Tag Archives: dogs

Does the Fourth of July cause your pet to panic?

By Nikki Senecal

When I was growing up, we had a 125-pound Doberman Pinscher. Many people were scared of Humphrey, but there was only one thing he was frightened by: thunder. At the first sign of a summer storm, he would huddle under the dining room table shaking pathetically. It made you want to crawl under the table to hug and reassure him.

That, it turns out, is exactly the wrong thing to do.

Animals who are frightened by loud noises—like thunder or 4th of July fireworks–shouldn’t be babied; that can reinforce the fearful behavior. Nor should you punish an animal for his fears.

Finding A Place to Feel Safe
Letting your dog or cat find a place where they feel safe, however, is one of the many things you can do to help ease phonophobia, whether the cause is thunderstorms, fireworks, or the vacuum cleaner. Allow your cat to hide out under the bed or in a small space. Perhaps put a bed in a closet and let them know it is there. Leave your dog’s crate open—and throw a blanket over it to create a more cave-like space. Rabbits and guinea pigs should be given extra bedding, so they can burrow for comfort.  Wherever your pet finds comfort, don’t try to lure them out; it could increase their stress.

When you know loud noises will occur, like the upcoming 4th of July holiday, your pets should be inside. Make sure the doors and windows are closed, in case the stress causes your pet to attempt an escape. To prepare for this possibility, make sure Fluffy and Fido’s tags are attached and up-to-date.

You could try turning on a radio or television loudly to drown out the outdoor sounds. Your pet is used to having strange sounds come from these devices.

Training
Desensitization training may work for your dog. This technique involves exposing your dog to low levels of the anxiety producing noise while performing positive activities, like obedience training or playing games. However, trainers usually recommend starting this training before you need the dog to behave. Dogs who are afraid of fireworks, should be trained during the winter, for example.

Find a recording of the noise that your pet is afraid of. While playing the sounds at a barely audible volume, engage your pet in an activity like obedience or trick training. Give food or other rewards during the activity when the pet accomplishes what he is supposed to. If your dog shows signs of fear, stop and try again later, playing the recording at an even lower level. It is important that you don’t reward your pup while he is fearful or anxious. Sessions should last about five to 10 minutes.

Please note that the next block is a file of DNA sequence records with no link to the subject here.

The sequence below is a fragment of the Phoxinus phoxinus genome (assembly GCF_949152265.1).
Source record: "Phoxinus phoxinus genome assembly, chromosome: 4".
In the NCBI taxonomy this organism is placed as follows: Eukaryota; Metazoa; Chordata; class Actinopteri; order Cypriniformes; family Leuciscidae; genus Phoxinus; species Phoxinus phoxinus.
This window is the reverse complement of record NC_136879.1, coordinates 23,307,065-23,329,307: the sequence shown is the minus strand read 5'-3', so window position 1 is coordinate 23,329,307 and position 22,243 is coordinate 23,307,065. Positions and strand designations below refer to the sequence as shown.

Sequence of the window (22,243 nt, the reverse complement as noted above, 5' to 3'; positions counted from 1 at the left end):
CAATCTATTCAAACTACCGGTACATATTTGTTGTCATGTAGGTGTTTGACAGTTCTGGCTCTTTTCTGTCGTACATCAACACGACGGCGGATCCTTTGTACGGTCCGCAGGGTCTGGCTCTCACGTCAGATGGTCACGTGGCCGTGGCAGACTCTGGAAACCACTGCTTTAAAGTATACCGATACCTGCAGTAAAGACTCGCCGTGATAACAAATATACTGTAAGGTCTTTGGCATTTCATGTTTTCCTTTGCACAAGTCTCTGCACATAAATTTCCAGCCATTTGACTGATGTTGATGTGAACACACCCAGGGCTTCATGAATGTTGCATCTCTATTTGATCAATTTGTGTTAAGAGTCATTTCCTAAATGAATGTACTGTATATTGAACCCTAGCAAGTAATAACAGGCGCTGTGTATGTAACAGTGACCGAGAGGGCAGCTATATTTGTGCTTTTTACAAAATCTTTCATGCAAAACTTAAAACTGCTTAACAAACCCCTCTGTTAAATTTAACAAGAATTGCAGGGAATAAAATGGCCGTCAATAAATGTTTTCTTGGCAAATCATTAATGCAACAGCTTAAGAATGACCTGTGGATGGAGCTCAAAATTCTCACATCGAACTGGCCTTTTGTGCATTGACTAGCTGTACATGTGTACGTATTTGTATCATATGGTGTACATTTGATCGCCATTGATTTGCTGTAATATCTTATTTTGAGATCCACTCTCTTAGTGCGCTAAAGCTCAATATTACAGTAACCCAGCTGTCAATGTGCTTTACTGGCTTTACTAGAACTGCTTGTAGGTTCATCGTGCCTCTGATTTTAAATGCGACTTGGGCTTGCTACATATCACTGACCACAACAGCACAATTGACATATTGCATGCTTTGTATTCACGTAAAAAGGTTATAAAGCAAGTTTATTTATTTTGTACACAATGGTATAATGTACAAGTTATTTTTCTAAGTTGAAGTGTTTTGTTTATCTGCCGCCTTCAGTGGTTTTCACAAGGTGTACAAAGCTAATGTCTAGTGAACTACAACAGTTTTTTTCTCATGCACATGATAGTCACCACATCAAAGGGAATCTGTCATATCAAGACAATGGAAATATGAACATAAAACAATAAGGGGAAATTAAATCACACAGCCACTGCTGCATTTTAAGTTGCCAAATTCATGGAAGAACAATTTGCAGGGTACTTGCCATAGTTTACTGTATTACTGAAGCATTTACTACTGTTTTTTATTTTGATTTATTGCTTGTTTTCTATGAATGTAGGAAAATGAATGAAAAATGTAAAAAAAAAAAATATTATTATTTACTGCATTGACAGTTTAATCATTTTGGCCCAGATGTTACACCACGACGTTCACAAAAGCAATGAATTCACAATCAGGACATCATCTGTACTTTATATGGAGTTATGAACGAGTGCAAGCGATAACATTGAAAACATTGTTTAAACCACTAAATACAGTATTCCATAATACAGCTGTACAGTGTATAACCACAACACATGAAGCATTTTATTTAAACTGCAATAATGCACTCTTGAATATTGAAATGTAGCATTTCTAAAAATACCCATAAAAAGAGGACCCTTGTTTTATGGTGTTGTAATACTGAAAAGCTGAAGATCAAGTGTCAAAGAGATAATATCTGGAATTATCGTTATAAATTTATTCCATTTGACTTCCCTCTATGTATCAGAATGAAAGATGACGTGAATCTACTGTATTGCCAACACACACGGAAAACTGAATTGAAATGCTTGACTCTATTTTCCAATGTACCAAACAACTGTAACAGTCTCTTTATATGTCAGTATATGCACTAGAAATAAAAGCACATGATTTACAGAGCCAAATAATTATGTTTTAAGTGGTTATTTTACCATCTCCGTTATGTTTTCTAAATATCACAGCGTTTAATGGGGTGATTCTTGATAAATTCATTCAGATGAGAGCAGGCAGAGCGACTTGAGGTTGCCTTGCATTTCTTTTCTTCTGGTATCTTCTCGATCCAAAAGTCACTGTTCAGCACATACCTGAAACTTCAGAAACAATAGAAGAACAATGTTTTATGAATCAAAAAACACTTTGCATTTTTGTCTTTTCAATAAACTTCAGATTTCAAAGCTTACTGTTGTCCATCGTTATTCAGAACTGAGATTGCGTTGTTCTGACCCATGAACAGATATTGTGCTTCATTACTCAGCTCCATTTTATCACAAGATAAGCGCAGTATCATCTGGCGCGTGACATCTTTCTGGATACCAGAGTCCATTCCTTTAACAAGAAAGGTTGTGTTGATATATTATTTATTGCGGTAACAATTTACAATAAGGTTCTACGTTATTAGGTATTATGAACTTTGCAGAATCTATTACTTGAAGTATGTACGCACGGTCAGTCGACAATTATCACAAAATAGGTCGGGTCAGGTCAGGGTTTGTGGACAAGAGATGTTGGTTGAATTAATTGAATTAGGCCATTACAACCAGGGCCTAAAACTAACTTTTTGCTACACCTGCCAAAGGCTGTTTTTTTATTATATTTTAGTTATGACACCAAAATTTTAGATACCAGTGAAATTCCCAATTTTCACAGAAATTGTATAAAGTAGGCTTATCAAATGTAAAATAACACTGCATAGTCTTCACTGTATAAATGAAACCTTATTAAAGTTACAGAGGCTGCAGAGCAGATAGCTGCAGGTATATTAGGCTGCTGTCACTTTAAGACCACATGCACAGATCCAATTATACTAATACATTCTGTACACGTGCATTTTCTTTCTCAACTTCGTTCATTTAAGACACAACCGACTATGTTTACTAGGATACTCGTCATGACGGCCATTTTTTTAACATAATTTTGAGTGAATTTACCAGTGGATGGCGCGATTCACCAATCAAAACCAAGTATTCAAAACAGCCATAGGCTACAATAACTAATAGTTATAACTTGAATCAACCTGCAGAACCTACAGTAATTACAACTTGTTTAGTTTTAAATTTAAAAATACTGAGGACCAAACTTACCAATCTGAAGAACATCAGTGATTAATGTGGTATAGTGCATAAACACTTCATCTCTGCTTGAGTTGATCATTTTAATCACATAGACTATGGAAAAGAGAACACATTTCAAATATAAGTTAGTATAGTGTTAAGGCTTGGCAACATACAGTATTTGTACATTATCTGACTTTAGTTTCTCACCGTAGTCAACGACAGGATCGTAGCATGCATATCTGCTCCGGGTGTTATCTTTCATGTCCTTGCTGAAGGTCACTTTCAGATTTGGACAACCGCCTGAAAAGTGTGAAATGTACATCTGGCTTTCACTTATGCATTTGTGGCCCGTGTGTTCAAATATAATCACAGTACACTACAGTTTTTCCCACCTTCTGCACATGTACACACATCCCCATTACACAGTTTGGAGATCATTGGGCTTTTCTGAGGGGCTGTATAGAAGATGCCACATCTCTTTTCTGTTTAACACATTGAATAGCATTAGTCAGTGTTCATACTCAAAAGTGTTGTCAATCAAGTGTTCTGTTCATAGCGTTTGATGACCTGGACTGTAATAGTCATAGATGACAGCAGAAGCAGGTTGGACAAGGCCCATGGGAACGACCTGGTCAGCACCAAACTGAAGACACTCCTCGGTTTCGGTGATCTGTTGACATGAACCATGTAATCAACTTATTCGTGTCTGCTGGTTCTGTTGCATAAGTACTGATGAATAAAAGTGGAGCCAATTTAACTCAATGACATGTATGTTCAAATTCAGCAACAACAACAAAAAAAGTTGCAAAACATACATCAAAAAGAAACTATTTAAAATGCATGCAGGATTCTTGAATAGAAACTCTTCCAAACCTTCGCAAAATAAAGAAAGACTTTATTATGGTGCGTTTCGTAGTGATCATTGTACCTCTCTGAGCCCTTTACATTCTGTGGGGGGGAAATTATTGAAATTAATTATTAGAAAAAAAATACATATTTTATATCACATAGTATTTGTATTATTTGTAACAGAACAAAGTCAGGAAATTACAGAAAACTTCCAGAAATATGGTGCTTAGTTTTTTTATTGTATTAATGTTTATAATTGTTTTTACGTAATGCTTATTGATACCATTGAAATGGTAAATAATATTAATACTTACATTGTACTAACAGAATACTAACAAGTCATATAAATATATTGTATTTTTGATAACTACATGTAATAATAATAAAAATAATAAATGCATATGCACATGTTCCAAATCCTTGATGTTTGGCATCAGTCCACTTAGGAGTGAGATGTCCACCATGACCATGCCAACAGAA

As training progresses, gradually increase the volume for each session. Because dogs aren’t good at generalizing, you should repeat the exercise in various rooms. When your pup does not show fear when the recording is played at a loud volume, you may want to try playing the recording when you are away from the house for a short time. When Fido appears to have lost his fear, the sessions can be reduced to one per week. These sessions may need to be repeated at regular intervals over the course of your time together. Finally, during a storm or the Fourth of July, use the same activities and rewards you used in the training sessions.

Medication

  • Appeasing pheromones are available for both dogs (DAP) and cats (Feliway). These chemicals mimic the pheromones produced by lactating mothers that give puppies and kittens a sense of well-being. The result is a calmer, less stressed animal.
  • Melatonin can be used in both dogs and cats. Several articles published in the Journal of the American Veterinary Medicine Association show that melatonin has a sedative effect. One trainer I know uses it for her German Shepherds who are afraid of thunderstorms.
  • Other medications, like xanax, can be prescribed by your veterinarian if your pet has more severe anxiety.

Although some of these treatments are available without a prescription, you should discuss all of these options with your vet.

Alternative Therapies
Anxiety Wrap – According to some experts, pressure applied to large areas of the body can be comforting. Although no scientific studies have been done on this therapy, T-Touch and Temple Grandin’s “Hug Machine” are both examples of this theory put in practice. There are a number of “maintained pressure” jackets available on the market.

Whatever you do, project a calm attitude. Your pet looks to you for guidance. If you show no fear, it may be calming for your rabbit, guinea pig, dog, or cat. Have a safe and happy Fourth of July!

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Filed under Pet Tips, Pet Tips - Cats, Pet Tips - Dogs, Pet Tips - Guinea Pigs, Pet Tips - Rabbits